One of the topics Smith raises is the correspondence theory of truth. Interested readers should see, for instance, Marian ; more generally, for theories of reference, i.e. how words fit to things in the world, Marga and Eliot . I hope that this much is now clear: ontology is not a mere terminological issue. Contrary to the impression the use of the term definition may have made, it is not a mere stipulation; ontology may be seen as an attempt to represent (at least some) aspects or features of the world to leverage it in reasoning by machines.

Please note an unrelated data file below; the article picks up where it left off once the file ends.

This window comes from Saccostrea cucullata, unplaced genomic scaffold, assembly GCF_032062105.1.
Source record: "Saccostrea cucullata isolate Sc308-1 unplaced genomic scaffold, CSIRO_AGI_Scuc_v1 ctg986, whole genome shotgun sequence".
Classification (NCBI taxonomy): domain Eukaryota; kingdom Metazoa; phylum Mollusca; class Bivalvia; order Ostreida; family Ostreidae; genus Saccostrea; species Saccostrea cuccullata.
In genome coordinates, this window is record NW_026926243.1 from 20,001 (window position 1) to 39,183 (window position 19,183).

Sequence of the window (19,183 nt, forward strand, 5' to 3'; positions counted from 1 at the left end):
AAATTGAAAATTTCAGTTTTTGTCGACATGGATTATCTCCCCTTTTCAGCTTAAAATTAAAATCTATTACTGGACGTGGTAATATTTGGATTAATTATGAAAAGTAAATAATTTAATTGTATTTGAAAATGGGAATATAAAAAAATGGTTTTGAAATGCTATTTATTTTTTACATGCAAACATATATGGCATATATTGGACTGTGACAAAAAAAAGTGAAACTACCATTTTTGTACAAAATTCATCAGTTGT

The examples I draw on in the subsequent discussion for illustration of how ontology can actually be coded are in a language called OWL (Web Ontology Language). So, I briefly present the underlying logic, description logics, first. For the purpose of this entry, the important thing to note is the use of sets, especially subset relations, to express a taxonomy of terms with their meanings, which represents a domain, i.e. ontology. According to Russel and Norvig, description logic characteristically leverages the definitions of interrelated classes in inferences by telling the membership of a given object and by finding subset relations among the classes; the former is called classification, while the latter, subsumption . To be sure, the choice of the particular kind of logic does not indicate that ontology somehow cannot be formalized in the standard first order logic. Russel and Norvig says that the first order logic can express sentences of a description logic; it is rather a matter of efficacy . In particular, description logic is suitable for ontology, according to the authors, because of the graphical representation, called semantic networks, used to capture ontology class relationships and their objects . To use an example similar to Russel and Norvig  (note that "nodes" and "edges" are as in a graph), a semantic network might have a node "Fido", which is connected to another node "Dog" by an edge labeled with "MemeberOf", the latter, in turn, to the node "Canidae" by the relation of subset. In particular, the construction is to be expressed in description logic sentences.